Lampman loving artificial greens

A few years ago, the staff and volunteers involved with the Lampman Golf Course knew something had to be done to save their facility.

Two seasons ago the club removed their sand and oil greens and replaced them with professionally designed and installed artificial turf putting surfaces. The club installed one artificial green on a pilot project basis which was a hit among the local members. President Blaise Fornwald said the surfaces won’t be mistaken for grass but are a solid, feasible replacement for small clubs.

“Everyone we talked to said they were alright, the greens aren’t like grass. They are harder to land on and stick. Members and the people that use the artificial greens like them though, they putt nice,” Fornwald said.

The course in Lampman was financially able to install grass greens but Fornwald said the long-term maintenance is tough for a small group of volunteers. The artificial turf needs to be brushed regularly, the club has a machine to keep up with the cleaning. He said the installation of the greens has made their club viable again.

“For sure, on the weekends now we have lots of people coming out, and lots of different people,” he said. “The greens have definitely turned the club around.”

Alberta based Mirage Putting Greens is the company that installed the surfaces for the Lampman course. President Randy Steinley said the Lampman project was the largest concept they’ve undertaken in the province. He said with over 60 sand and oil greens in Saskatchewan the market is ideal for the upgrades.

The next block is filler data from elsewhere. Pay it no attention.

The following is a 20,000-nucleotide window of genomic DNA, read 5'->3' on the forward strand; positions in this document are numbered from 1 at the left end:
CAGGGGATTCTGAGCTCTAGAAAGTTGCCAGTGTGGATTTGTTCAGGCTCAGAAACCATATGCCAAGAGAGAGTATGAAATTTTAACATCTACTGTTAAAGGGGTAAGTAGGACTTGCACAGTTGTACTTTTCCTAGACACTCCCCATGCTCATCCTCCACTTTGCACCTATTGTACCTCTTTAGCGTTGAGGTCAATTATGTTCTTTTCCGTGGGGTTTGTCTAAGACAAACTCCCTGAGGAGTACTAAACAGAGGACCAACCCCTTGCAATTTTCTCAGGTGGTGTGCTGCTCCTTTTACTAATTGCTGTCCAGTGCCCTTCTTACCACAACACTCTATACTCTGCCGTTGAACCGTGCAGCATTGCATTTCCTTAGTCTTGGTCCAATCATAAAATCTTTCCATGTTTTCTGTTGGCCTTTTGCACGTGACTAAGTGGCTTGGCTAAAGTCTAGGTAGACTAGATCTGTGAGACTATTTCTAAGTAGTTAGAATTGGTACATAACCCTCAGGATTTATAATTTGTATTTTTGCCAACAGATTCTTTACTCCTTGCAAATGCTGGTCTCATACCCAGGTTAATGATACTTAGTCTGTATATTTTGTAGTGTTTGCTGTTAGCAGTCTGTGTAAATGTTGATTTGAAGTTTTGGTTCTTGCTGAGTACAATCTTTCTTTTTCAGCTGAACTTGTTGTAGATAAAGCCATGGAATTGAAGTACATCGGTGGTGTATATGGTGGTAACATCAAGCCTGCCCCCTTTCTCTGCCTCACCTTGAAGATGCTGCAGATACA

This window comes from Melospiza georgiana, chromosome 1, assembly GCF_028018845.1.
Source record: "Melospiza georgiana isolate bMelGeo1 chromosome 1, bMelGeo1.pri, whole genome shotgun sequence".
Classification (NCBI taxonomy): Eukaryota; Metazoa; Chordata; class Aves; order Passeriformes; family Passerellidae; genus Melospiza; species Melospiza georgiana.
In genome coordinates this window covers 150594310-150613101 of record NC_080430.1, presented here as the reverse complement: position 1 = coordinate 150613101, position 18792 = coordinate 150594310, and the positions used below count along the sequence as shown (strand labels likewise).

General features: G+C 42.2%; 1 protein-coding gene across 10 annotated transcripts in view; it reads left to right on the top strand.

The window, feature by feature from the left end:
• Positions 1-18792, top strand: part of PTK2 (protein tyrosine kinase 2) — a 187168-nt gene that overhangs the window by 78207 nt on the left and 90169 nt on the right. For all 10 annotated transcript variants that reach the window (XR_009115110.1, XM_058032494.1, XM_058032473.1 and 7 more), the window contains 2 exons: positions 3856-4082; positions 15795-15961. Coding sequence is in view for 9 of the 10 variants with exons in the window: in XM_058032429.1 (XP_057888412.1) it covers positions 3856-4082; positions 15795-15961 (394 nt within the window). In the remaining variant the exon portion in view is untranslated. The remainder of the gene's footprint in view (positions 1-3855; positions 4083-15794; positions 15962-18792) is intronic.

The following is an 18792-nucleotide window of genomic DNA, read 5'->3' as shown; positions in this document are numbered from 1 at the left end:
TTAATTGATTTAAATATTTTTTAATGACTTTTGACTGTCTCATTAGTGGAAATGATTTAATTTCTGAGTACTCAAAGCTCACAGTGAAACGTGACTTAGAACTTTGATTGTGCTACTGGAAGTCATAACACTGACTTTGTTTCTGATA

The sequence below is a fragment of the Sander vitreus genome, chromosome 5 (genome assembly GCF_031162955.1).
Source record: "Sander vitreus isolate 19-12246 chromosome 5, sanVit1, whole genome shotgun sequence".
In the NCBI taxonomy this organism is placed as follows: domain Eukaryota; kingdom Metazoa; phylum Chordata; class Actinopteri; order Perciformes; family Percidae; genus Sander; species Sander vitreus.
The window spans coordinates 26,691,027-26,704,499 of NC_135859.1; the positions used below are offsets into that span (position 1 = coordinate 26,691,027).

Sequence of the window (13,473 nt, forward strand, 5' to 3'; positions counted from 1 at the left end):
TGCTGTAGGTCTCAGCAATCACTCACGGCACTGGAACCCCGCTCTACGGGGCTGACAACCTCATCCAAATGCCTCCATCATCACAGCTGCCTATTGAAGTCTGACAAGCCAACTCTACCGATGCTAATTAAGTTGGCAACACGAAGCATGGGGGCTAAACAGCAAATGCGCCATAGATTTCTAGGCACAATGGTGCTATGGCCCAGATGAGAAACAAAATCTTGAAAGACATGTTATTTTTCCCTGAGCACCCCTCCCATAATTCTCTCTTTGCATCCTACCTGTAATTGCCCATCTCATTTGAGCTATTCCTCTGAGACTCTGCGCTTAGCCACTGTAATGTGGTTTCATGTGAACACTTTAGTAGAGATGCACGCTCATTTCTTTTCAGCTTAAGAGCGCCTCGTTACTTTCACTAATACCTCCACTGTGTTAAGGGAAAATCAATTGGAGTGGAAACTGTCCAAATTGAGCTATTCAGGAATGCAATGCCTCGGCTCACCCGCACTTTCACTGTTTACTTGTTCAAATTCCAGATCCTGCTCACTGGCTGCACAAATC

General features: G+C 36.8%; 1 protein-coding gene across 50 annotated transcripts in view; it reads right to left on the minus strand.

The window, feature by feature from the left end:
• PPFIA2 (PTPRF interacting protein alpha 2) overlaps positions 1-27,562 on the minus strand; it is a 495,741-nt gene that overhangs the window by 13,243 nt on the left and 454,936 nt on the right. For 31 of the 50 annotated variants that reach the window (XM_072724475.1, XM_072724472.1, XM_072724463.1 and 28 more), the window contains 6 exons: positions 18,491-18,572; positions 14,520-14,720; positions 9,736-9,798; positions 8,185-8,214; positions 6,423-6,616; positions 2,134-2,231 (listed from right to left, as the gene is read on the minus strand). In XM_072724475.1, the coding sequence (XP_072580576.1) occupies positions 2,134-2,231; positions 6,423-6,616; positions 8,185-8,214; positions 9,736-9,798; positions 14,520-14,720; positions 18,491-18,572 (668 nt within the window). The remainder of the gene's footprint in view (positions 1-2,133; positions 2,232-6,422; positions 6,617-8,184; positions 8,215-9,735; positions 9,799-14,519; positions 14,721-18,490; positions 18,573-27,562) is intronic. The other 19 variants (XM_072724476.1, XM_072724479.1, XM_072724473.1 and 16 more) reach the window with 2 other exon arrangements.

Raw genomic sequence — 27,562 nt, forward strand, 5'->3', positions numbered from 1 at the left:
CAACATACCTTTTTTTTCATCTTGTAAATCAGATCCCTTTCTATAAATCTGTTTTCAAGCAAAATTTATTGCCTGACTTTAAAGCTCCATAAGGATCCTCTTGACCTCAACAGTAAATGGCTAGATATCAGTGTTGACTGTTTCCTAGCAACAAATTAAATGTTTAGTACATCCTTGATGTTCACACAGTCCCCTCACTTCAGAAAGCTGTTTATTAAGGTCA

“It’s a good concept, there are a lot of sand greens still around,” Steinley said. “The feasibility, maintenance, and water supplies make it tough to keep grass greens with the budget they have.”

Mirage’s product comes with a 10-year guarantee and require only a cover when it comes to protecting the surface through Saskatchewan’s treacherous winter season.

Steinley said his company works with many private course and home owners in Alberta installing backyard putting surfaces or par-3 courses. He said the success and feedback provided by the Lampman users is opening doors to other courses in Saskatchewan.

“We’ve had interest from Grenfell, Beaver Flats, some other courses have also expressed interest,” Steinley said.

The company first started developing the surfaces in 1998.